Opinion: Inadequate budget for NREGA threatens rural employment

Bengaluru, Karnataka, IndiaWritten By: Rajendran NarayananUpdated: Feb 02, 2018, 09:42 AM IST
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After accounting for the rate of inflation, there appears to be a decrease in real terms in MGNREGA allocation. Photograph:(AFP)

The National Rural Employment Guarantee Act (NREGA) budget for 2018-19 is Rs 55,000 crores, the same as that of the past year in money terms. The initial budget of Rs 48,000 crores for 2017-18 was supplemented with Rs 7,000 crores in January 2018. Also, given the trend of rising pending liabilities at the end of every year, a sizable part of the 2018-19 budget will be utilised for clearing previous years’ payments. Even the 2017-18 budget was grossly inadequate to implement NREGA as per the provisions of the Act. The inadequate budget for NREGA, and also for other rural development programmes, undermines the employment guarantee act in the following ways: 

Long and unpredictable delays in wage payments: The Ministry of Rural Development releases MGNREGA funds only after states meet its requirements, such as submission of various documents and compliance with its instructions. Such checks and balances are required, but withholding of funds due to lapses by state governments unfairly penalises NREGA workers. 

In the ongoing financial year, the Ministry withheld the processing of Fund Transfer Orders for states till the time they did not meet its requirements for fund release. As a result, workers of many states remained unpaid for weeks, even months in case of Bihar and Jharkhand. 

Non-payment of compensation: Workers are not compensated for the delays in wage payments after the Fund Transfer Order is signed by the second signatory. As per the calculations made by independent researchers, compensation calculated by the NREGA Management Information System (MIS) for a sample of wage payments in 2016-17 was only 43% of the full compensation due to workers. This proportion fell to 14% for a sample of wage payments in the first quarter of 2017-18. 

A damning report of the Ministry of Finance accepts that workers are compensated only partially. It also notes that compensating workers for the full extent of wage delays “would vastly increase the expenditure”! 

Low scale of work: To manage the inadequate funds for MGNREGA, government officials informally instruct their juniours to ration the scale of work. Also, the long delays in wage payments discourage workers to seek MGNREGA employment. Since 2012-13, the average number of days of work received by households (those who were able to get any work) has not exceeded 49. If the total rural population is taken into consideration, the annual scale of employment averages only 10 – 15 days per household.   

Non-payment of minimum wages: Real NREGA wage rates have stagnated for several years now. In fact, currently, the NREGA wage rates of 17 states are less than the corresponding minimum wages. The government has ignored the recommendations of successive committees to reconcile between MGNREGA wage rates and state minimum wages. It has also not implemented the suggestion of indexing MGNREGA wage rates to the price level by using Consumer Price Index-Rural Labourers.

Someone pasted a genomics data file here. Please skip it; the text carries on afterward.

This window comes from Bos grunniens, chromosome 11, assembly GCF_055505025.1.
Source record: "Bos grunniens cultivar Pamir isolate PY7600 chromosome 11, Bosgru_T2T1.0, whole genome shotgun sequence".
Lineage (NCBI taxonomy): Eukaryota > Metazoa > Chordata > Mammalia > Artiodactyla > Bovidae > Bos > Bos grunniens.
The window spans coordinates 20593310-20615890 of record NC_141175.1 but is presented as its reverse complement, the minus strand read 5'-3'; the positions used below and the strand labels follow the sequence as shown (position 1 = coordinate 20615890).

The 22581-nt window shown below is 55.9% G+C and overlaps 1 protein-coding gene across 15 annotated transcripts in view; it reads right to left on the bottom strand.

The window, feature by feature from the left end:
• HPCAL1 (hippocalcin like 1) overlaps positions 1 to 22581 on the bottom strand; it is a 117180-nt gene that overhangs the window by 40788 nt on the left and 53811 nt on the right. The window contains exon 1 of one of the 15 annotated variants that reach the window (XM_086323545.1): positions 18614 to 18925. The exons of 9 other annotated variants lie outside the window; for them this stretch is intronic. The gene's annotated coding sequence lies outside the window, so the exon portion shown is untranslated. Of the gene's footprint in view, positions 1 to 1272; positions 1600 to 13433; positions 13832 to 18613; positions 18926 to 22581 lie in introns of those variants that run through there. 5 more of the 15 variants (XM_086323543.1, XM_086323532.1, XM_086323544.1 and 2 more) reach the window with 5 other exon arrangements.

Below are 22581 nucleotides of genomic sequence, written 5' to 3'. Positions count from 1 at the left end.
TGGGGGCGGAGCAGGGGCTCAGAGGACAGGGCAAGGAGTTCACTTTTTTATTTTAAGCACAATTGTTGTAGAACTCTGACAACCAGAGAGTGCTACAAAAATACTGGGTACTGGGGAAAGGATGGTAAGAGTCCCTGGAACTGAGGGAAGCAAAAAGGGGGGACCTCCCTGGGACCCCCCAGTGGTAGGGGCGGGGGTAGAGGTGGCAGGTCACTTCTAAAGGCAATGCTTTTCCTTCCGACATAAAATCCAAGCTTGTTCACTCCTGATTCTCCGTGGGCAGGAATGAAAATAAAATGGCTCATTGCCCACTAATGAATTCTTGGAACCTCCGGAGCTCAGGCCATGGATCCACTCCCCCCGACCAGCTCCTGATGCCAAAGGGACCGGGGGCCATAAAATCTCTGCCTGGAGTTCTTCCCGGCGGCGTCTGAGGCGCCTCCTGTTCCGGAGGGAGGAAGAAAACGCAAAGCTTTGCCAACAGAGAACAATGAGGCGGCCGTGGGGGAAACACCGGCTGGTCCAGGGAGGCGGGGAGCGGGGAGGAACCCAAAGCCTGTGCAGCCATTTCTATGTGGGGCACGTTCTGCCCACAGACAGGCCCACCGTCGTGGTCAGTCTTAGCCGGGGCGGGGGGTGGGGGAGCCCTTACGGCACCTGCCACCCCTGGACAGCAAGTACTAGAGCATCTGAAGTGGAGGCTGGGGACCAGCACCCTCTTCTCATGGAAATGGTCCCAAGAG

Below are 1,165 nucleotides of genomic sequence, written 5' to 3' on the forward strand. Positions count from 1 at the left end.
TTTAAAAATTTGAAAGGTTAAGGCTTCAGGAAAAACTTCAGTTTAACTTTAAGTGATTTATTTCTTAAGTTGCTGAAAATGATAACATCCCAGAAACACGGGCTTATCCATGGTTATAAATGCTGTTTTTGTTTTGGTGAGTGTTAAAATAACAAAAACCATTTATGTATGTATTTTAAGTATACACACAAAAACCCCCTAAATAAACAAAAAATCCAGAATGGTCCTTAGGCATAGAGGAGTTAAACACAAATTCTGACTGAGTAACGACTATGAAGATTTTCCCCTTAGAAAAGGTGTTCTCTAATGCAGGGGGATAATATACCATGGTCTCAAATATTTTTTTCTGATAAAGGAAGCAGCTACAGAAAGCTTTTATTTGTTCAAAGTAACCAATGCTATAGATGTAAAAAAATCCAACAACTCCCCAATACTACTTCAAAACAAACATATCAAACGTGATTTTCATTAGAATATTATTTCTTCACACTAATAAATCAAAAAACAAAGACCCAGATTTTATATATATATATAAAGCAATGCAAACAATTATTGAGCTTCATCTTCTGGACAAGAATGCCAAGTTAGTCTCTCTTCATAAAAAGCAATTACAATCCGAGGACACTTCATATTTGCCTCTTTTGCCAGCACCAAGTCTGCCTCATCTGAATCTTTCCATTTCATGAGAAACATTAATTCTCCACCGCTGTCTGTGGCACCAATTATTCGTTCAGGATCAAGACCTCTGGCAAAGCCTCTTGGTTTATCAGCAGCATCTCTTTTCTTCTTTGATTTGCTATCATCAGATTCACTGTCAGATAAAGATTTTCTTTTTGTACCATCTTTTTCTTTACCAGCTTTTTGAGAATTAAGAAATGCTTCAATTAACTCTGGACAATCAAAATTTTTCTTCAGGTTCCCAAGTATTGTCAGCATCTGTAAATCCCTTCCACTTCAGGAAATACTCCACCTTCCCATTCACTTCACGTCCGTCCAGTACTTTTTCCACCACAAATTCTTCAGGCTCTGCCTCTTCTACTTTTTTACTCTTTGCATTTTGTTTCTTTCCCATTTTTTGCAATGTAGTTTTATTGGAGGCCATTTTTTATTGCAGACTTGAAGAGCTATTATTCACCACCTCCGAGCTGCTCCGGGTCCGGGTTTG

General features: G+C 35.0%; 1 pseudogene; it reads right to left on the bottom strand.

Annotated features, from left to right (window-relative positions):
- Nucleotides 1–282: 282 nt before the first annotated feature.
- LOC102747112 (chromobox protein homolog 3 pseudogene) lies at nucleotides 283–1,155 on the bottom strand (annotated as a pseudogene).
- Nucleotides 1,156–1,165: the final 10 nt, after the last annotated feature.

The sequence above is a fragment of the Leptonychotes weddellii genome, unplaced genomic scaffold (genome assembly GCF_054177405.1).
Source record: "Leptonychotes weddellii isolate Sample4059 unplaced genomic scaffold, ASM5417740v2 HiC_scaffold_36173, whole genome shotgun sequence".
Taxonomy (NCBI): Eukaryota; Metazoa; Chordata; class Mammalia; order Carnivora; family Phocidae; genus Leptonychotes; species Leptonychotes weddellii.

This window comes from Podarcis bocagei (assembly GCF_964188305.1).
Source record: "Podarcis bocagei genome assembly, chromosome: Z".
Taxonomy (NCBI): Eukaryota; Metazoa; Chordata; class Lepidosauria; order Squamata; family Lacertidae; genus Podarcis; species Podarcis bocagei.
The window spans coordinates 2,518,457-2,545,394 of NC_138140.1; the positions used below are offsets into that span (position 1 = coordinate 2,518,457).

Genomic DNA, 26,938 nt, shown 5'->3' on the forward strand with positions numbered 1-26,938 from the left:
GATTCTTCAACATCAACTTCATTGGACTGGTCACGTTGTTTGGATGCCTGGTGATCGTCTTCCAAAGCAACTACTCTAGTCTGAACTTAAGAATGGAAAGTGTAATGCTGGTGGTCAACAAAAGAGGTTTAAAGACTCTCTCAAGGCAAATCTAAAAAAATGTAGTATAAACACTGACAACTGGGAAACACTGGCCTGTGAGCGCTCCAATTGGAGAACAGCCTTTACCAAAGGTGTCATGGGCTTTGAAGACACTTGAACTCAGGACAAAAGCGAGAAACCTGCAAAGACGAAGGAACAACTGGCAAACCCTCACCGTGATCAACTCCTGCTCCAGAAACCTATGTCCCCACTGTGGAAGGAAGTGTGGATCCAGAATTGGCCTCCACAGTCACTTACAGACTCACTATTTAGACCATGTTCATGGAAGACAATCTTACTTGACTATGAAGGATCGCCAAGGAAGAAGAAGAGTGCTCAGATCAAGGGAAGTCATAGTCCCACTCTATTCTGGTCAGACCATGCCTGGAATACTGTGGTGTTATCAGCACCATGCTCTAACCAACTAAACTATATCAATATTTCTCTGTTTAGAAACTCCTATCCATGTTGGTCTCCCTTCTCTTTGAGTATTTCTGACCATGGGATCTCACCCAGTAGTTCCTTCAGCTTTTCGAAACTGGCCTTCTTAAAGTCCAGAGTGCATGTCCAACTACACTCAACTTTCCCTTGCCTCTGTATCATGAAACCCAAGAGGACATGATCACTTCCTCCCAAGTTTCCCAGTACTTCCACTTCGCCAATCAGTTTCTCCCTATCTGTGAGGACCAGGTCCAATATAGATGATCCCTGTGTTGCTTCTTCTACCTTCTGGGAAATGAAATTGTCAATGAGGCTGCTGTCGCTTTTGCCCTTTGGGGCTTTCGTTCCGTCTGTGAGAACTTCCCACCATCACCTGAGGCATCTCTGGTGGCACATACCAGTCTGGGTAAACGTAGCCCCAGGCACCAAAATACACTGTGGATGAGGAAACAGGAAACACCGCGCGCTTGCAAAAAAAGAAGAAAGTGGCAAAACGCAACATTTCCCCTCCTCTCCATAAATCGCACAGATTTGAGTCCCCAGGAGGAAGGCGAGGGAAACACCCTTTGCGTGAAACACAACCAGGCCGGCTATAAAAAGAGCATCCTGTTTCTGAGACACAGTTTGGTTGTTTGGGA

Prioritising schemes for other programmes: As per the employment guarantee act, Gram Sabhas have the right to select NREGA schemes for their village/Gram Panchayat. In the guise of “convergence”, the central government is imposing targets for construction of assets for other programmes, such as houses for Pradhan Mantri Awas Yojana and Anganwadi Centres for the Integrated Child Development Services. This “hidden cross subsidization” is done because the budgets for these programmes is also inadequate to meet their infrastructural requirements. As NREGA functionaries are made responsible for ensuring the completion of these assets, they are forced to compromise on their NREGA duties. 

NREGA also suffers from many other serious problems. Local functionaries are unable to cope with the increasing dependence of the programme on technology. Participation of Gram Panchayats in the programmes has decreased substantially due to the excessive centralization of NREGA implementation.  This has adversely impacted the scale of work and local oversight. 

Many workers are unable to receive their NREGA wages due to the forced integration of the programme with Aadhaar. There are rampant violations of workers’ rights to worksite facilities, unemployment allowance and time-bound redressal of grievances. Accountability and transparency provisions of the Act are ignored or undermined by central and state governments. Over time, this has created a climate of impunity and immunity around NREGA – anyone can get away with anything. This completely undermines the idea of enforceable entitlements for NREGA workers.

After 12 years of implementation of the employment guarantee act, workers should have been celebrating the legal recognition of their right to work. However, they are struggling to save their existing NREGA entitlements. 

(Disclaimer: The opinions expressed above are the personal views of the author and do not reflect the views of ZMCL)